Lyle Starr by Nicole Burdette

Part of the Editor's Choice series.

BOMB 69 Fall 1999
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Discover MFA Programs in Art and Writing

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Lyle Starr, MVP, enamel and acrylic on canvas, 84 × 72 inches. Courtesy the artist.

The first step into a gallery is often the most telling and for some artists a blessing—this is true for Lyle Starr. The minute you enter a space with his paintings (this time it was the show PLAYER at the Tate Gallery in Chelsea) you’re hooked for the obvious reasons: beauty, boldness, and talent. But once you get closer they literally seduce you, drawing you further into them, and what’s most extraordinary is that they linger afterwards in your memory. That’s the emotional response. The visual response has the same layers: before your eyes the paintings change, you find objects and meanings in shapes that at first glance you took for granted. Like a Rorschach inkblot, you’re never quite sure if the analysis you’re making is of him and his work or you and your interpretation of it. At times erotic, always American, wholesome, and very complicated, the paintings are active and urgent—they won’t let you rest. Starr explores the male psyche with a cold eye, a complete lack of nostalgia, and the talent and precision of an athlete. The images that dominate the canvases, the figures under examination, are athletes—namely football players and provocative female figures, reminiscent of Egon Schiele’s half-dressed, long-limbed woman. The second layer of Starr’s work is made up of half-hidden images of suitcases, cars, pots and pans, shoes, and mascara—though you feel Starr is not obsessed by these objects; rather, he is displaying them objectively with the agility of a fine athlete and the negative capability of a fine poet.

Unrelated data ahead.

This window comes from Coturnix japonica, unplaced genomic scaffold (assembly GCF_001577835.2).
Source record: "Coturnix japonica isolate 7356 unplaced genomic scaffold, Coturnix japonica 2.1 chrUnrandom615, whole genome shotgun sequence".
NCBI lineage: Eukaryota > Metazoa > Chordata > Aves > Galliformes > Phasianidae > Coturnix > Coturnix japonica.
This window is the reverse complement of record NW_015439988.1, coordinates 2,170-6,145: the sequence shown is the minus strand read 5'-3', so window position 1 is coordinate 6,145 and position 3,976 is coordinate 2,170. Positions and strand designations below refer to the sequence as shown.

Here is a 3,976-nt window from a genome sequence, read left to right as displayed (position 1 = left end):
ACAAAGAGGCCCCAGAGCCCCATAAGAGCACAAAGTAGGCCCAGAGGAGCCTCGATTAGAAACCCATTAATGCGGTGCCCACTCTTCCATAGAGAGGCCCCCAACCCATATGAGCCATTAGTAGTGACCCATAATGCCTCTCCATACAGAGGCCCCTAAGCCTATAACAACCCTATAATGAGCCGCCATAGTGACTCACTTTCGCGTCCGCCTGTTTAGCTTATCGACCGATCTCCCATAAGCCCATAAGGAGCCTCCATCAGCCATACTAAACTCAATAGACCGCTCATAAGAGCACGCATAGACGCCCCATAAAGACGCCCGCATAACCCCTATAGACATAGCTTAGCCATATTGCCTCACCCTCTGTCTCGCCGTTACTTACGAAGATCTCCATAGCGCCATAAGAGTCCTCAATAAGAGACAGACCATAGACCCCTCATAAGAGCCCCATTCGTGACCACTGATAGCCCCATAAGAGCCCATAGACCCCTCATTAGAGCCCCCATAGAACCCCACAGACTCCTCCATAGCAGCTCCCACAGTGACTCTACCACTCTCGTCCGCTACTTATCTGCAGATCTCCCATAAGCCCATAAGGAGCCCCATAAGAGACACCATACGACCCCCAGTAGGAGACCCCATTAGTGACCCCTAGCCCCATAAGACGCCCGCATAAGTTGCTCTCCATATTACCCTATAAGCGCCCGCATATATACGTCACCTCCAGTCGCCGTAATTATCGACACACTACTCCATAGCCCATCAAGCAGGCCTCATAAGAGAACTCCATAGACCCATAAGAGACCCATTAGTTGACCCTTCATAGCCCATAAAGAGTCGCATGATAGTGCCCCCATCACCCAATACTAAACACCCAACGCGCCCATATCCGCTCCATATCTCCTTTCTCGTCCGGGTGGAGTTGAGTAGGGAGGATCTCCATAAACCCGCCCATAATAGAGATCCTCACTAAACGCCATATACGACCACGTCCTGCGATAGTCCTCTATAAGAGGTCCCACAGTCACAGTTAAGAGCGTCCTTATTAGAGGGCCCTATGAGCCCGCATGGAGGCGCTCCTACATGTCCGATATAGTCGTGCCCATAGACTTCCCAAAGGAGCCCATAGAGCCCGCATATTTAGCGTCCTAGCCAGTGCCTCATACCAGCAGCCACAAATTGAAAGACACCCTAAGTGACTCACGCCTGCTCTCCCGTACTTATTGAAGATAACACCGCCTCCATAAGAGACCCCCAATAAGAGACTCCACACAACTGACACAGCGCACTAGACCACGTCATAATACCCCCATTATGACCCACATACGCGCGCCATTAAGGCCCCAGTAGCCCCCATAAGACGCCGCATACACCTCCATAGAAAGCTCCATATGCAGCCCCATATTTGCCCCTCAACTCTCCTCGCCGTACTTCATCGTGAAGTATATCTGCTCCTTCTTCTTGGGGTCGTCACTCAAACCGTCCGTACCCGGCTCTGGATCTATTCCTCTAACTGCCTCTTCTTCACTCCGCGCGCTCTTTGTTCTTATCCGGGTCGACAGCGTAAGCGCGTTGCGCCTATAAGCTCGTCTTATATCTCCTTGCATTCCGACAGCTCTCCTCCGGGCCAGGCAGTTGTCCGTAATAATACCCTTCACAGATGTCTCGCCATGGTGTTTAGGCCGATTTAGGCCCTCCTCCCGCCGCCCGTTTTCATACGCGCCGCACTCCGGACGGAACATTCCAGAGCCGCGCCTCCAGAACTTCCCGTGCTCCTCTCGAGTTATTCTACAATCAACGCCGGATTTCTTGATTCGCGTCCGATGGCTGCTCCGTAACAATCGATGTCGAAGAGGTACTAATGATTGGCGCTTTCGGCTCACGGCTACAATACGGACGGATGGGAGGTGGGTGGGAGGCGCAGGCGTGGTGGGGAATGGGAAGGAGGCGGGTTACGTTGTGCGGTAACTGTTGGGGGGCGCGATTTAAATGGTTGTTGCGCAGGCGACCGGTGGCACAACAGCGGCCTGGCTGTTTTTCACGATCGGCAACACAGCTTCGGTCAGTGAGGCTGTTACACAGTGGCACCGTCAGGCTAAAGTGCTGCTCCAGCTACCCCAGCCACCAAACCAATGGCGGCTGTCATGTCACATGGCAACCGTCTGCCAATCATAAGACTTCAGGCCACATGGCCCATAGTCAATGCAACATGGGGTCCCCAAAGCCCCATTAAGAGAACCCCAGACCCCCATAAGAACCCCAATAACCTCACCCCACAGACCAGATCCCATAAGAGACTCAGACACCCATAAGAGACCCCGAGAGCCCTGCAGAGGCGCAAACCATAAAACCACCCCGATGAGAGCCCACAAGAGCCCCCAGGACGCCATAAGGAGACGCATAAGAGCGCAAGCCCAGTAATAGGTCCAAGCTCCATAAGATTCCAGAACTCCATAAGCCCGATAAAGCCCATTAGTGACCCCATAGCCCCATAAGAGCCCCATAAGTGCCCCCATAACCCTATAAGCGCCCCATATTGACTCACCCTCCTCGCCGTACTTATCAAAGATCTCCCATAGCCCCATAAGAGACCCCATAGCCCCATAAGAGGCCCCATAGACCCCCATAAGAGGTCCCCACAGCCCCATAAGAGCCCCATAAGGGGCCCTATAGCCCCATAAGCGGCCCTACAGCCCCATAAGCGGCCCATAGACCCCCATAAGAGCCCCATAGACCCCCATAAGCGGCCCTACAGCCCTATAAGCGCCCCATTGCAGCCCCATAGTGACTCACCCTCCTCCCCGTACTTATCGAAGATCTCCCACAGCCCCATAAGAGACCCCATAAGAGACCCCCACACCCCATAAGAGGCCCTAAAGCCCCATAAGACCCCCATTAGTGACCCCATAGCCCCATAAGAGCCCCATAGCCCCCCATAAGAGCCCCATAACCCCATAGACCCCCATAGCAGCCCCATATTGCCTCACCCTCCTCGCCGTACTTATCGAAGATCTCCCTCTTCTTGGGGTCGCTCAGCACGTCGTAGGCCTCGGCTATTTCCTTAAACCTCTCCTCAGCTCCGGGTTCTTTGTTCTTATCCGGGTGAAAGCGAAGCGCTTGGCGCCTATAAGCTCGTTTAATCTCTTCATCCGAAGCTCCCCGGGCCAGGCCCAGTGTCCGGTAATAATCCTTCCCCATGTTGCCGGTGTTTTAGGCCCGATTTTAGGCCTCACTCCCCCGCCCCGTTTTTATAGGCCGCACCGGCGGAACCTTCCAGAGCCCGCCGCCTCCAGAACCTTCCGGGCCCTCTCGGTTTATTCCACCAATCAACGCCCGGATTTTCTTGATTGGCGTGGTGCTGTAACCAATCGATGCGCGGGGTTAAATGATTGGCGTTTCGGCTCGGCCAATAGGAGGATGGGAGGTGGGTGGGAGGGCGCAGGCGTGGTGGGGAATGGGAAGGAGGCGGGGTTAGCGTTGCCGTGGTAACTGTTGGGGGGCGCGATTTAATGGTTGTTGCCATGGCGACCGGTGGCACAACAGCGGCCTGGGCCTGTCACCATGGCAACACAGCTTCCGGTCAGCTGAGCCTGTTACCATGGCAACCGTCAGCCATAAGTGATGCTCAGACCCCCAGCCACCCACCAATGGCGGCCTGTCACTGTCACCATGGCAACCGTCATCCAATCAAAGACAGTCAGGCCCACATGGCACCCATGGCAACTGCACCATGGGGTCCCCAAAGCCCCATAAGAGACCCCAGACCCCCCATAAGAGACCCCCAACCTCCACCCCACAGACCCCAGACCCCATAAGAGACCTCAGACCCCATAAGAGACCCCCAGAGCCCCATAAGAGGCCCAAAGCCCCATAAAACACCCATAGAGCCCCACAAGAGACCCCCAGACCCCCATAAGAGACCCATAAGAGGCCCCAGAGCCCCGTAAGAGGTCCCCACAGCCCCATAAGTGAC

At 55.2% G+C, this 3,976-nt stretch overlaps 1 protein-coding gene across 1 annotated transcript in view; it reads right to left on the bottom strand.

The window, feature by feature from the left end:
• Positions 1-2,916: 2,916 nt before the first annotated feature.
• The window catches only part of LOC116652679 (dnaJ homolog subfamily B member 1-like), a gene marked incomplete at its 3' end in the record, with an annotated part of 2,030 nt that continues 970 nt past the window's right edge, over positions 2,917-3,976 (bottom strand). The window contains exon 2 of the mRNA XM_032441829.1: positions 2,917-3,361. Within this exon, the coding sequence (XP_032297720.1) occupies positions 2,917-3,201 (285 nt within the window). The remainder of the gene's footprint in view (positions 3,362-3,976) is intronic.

—Nicole Burdette

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Originally published in

BOMB 69, Fall 1999

Featuring interviews with Errol Morris, Peggy Shaw, Laurie Anderson, Carlo Ginzburg, Raymond Pettibon, Judy Pfaff, Mellisa Marks, Edward Said, and Margaret Cezair-Thompson. 

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